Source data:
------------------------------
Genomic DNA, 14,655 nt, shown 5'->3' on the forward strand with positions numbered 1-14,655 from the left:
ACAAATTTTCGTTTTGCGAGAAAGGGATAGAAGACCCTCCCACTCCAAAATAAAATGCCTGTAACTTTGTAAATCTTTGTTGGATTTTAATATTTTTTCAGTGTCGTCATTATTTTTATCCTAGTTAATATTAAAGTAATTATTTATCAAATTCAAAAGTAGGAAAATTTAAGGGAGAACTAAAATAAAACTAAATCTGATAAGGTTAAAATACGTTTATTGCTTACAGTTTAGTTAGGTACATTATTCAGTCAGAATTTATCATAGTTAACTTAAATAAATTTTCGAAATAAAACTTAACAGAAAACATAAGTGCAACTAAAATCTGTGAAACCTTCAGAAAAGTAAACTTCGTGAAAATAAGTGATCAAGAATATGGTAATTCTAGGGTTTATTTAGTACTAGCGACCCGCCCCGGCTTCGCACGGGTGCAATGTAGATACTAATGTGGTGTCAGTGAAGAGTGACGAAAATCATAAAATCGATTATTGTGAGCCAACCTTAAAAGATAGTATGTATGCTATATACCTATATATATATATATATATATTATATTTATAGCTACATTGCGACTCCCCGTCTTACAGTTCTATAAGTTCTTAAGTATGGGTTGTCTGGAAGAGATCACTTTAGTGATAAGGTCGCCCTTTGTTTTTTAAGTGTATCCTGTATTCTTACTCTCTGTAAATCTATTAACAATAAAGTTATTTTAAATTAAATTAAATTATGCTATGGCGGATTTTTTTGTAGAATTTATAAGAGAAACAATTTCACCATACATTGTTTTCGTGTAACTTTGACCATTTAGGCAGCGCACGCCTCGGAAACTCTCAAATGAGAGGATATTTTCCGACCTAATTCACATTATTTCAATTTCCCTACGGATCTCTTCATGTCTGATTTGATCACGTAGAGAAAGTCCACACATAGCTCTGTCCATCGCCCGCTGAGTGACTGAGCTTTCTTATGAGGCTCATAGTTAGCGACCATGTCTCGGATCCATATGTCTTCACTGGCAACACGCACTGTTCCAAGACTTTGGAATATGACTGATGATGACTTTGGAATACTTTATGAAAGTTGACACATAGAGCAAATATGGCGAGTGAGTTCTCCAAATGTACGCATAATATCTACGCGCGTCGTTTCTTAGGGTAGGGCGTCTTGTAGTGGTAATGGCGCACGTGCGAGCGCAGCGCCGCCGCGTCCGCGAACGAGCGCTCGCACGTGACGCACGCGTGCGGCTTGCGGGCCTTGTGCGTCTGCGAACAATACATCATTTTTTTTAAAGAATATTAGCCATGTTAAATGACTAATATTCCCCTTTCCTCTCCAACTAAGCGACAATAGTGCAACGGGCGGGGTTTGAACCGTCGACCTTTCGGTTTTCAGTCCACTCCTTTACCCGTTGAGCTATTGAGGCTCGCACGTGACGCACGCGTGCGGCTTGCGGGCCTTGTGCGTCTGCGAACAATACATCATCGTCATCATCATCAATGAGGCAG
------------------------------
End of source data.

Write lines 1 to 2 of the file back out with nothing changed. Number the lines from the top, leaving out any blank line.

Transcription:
Genomic DNA, 14,655 nt, shown 5'->3' on the forward strand with positions numbered 1-14,655 from the left:
ACAAATTTTCGTTTTGCGAGAAAGGGATAGAAGACCCTCCCACTCCAAAATAAAATGCCTGTAACTTTGTAAATCTTTGTTGGATTTTAATATTTTTTCAGTGTCGTCATTATTTTTATCCTAGTTAATATTAAAGTAATTATTTATCAAATTCAAAAGTAGGAAAATTTAAGGGAGAACTAAAATAAAACTAAATCTGATAAGGTTAAAATACGTTTATTGCTTACAGTTTAGTTAGGTACATTATTCAGTCAGAATTTATCATAGTTAACTTAAATAAATTTTCGAAATAAAACTTAACAGAAAACATAAGTGCAACTAAAATCTGTGAAACCTTCAGAAAAGTAAACTTCGTGAAAATAAGTGATCAAGAATATGGTAATTCTAGGGTTTATTTAGTACTAGCGACCCGCCCCGGCTTCGCACGGGTGCAATGTAGATACTAATGTGGTGTCAGTGAAGAGTGACGAAAATCATAAAATCGATTATTGTGAGCCAACCTTAAAAGATAGTATGTATGCTATATACCTATATATATATATATATATATTATATTTATAGCTACATTGCGACTCCCCGTCTTACAGTTCTATAAGTTCTTAAGTATGGGTTGTCTGGAAGAGATCACTTTAGTGATAAGGTCGCCCTTTGTTTTTTAAGTGTATCCTGTATTCTTACTCTCTGTAAATCTATTAACAATAAAGTTATTTTAAATTAAATTAAATTATGCTATGGCGGATTTTTTTGTAGAATTTATAAGAGAAACAATTTCACCATACATTGTTTTCGTGTAACTTTGACCATTTAGGCAGCGCACGCCTCGGAAACTCTCAAATGAGAGGATATTTTCCGACCTAATTCACATTATTTCAATTTCCCTACGGATCTCTTCATGTCTGATTTGATCACGTAGAGAAAGTCCACACATAGCTCTGTCCATCGCCCGCTGAGTGACTGAGCTTTCTTATGAGGCTCATAGTTAGCGACCATGTCTCGGATCCATATGTCTTCACTGGCAACACGCACTGTTCCAAGACTTTGGAATATGACTGATGATGACTTTGGAATACTTTATGAAAGTTGACACATAGAGCAAATATGGCGAGTGAGTTCTCCAAATGTACGCATAATATCTACGCGCGTCGTTTCTTAGGGTAGGGCGTCTTGTAGTGGTAATGGCGCACGTGCGAGCGCAGCGCCGCCGCGTCCGCGAACGAGCGCTCGCACGTGACGCACGCGTGCGGCTTGCGGGCCTTGTGCGTCTGCGAACAATACATCATTTTTTTTAAAGAATATTAGCCATGTTAAATGACTAATATTCCCCTTTCCTCTCCAACTAAGCGACAATAGTGCAACGGGCGGGGTTTGAACCGTCGACCTTTCGGTTTTCAGTCCACTCCTTTACCCGTTGAGCTATTGAGGCTCGCACGTGACGCACGCGTGCGGCTTGCGGGCCTTGTGCGTCTGCGAACAATACATCATCGTCATCATCATCAATGAGGCAG